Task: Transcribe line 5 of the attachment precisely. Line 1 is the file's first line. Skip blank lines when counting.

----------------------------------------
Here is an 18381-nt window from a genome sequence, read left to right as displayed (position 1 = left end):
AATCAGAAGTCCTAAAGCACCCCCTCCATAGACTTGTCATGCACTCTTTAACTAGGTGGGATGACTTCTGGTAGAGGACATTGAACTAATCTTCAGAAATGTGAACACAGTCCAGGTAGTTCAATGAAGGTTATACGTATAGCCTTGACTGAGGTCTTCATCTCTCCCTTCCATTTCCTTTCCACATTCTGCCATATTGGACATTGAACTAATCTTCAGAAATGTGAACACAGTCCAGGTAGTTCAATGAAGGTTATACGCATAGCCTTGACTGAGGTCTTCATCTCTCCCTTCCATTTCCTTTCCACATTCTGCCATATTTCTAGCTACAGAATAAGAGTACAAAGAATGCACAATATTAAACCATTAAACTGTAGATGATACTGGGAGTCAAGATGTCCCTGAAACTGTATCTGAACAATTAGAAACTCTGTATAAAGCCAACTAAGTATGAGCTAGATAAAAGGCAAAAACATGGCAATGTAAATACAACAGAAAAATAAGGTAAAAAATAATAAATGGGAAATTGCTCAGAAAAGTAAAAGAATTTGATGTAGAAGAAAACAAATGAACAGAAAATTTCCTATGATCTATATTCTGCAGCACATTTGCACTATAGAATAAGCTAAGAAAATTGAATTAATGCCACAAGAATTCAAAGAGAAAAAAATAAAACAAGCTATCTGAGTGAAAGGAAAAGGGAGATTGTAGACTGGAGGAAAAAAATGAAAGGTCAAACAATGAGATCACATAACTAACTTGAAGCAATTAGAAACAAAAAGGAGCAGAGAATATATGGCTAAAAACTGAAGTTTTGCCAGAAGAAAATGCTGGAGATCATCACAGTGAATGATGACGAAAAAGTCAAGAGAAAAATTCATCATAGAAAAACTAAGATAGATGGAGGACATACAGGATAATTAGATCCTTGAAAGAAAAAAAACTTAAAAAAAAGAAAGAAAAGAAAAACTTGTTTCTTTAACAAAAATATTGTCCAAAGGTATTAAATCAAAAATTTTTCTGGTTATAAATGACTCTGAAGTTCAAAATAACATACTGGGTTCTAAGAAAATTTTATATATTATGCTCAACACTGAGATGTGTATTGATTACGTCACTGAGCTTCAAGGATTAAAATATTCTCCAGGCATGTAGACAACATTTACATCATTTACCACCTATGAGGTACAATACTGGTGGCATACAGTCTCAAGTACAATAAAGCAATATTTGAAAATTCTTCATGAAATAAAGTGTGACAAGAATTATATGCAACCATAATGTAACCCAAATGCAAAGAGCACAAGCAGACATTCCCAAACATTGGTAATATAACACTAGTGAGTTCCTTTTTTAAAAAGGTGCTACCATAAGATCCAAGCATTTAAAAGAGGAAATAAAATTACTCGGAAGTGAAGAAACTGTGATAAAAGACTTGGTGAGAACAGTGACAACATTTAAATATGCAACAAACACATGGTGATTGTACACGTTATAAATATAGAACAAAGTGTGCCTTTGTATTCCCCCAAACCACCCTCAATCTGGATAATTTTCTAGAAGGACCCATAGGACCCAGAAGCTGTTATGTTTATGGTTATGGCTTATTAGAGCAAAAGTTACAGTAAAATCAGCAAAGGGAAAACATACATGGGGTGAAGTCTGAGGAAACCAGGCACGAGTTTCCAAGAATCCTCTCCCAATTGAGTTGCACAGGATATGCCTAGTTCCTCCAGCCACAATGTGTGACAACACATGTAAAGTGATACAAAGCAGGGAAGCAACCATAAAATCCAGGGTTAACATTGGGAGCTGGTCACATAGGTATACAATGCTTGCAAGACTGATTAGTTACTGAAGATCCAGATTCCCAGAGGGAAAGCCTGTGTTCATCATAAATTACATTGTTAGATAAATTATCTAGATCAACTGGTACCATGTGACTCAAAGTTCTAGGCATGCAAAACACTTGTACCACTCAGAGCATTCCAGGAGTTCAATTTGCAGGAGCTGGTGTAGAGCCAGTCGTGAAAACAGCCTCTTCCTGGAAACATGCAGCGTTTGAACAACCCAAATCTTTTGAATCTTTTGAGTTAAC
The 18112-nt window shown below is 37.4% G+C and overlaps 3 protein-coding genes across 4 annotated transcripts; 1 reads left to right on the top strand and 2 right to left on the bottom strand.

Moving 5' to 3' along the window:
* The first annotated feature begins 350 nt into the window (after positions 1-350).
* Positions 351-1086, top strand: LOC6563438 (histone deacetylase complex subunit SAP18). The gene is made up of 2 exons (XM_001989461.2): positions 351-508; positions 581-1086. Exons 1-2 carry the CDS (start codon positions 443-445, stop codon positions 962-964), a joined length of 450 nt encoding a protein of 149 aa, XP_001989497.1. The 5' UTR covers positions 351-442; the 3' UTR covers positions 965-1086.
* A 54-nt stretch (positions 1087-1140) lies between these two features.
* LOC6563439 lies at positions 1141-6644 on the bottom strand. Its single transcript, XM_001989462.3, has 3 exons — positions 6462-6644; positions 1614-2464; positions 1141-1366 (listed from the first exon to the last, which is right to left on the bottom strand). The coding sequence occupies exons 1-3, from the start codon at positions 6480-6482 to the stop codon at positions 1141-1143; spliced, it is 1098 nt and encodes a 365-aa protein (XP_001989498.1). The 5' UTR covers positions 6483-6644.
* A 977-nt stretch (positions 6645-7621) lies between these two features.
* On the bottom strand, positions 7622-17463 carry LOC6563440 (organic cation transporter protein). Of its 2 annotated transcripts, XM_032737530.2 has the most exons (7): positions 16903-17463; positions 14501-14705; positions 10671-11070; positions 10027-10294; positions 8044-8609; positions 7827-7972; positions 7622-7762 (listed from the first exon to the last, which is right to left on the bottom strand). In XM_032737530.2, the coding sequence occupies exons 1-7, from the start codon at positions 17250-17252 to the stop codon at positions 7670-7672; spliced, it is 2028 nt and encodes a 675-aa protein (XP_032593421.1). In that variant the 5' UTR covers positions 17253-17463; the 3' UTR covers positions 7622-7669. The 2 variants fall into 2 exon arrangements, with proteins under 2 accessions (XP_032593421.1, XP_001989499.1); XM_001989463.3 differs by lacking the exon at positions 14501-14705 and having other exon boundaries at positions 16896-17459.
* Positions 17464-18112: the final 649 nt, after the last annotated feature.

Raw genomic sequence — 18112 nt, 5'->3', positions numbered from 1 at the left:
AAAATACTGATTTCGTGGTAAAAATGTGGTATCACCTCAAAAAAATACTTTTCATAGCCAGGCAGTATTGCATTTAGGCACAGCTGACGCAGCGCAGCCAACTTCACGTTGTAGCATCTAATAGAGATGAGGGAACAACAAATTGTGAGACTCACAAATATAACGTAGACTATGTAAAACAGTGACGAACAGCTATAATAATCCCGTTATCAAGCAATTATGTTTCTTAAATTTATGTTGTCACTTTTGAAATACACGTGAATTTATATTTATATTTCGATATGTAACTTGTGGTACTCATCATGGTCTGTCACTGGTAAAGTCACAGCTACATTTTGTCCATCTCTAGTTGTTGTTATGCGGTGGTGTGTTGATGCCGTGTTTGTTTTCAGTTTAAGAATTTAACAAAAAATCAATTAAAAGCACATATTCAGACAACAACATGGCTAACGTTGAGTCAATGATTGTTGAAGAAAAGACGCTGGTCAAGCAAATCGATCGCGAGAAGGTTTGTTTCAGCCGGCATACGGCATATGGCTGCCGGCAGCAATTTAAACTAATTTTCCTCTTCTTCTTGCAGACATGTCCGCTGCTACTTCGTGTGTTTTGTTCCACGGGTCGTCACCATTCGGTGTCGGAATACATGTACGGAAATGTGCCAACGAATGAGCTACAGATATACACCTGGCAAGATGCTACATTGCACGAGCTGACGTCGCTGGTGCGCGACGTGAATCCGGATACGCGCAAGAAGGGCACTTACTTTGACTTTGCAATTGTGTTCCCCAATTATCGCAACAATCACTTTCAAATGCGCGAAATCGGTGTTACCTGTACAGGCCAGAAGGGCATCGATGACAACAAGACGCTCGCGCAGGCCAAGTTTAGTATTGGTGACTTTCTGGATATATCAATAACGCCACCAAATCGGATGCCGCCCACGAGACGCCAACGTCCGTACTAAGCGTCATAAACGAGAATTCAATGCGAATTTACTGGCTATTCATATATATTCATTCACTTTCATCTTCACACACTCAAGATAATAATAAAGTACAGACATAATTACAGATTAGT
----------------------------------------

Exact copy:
* The first annotated feature begins 350 nt into the window (after positions 1-350).